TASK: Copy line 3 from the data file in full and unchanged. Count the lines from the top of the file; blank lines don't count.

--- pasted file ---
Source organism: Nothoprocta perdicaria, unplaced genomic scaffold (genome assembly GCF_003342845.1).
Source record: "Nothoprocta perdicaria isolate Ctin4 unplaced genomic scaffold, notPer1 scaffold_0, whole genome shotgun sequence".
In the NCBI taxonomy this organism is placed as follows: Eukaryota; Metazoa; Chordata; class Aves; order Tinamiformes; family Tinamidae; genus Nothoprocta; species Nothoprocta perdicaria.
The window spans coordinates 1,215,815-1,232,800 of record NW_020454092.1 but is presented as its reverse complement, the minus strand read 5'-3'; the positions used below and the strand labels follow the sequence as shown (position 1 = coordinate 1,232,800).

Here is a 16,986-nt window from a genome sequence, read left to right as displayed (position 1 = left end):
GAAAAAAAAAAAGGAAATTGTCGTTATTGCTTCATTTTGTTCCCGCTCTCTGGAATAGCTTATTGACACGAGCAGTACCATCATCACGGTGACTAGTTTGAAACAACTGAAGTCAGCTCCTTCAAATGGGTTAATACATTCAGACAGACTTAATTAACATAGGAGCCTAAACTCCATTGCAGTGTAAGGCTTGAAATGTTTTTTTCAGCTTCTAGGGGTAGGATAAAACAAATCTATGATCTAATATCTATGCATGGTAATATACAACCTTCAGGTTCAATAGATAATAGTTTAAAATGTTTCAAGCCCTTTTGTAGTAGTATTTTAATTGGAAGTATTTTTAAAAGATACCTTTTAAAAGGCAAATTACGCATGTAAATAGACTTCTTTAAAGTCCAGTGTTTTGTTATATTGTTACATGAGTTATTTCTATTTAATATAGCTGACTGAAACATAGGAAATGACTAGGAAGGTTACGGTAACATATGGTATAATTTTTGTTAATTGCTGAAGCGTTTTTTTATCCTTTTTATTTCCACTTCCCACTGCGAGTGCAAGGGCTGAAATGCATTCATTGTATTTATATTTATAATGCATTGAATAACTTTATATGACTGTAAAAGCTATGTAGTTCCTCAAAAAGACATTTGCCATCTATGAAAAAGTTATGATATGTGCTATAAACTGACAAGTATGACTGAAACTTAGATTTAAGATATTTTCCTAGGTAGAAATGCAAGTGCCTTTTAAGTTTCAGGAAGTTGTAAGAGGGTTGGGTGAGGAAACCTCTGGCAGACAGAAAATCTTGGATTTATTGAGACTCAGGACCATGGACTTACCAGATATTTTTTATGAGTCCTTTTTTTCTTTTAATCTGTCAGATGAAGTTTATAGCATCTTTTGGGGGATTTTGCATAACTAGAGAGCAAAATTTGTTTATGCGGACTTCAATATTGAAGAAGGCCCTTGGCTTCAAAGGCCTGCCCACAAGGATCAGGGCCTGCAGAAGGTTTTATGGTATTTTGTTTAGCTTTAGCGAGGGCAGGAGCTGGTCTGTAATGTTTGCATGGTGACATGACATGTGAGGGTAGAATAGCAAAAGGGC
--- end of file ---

In the NCBI taxonomy this organism is placed as follows: Eukaryota; Metazoa; Chordata; class Aves; order Tinamiformes; family Tinamidae; genus Nothoprocta; species Nothoprocta perdicaria.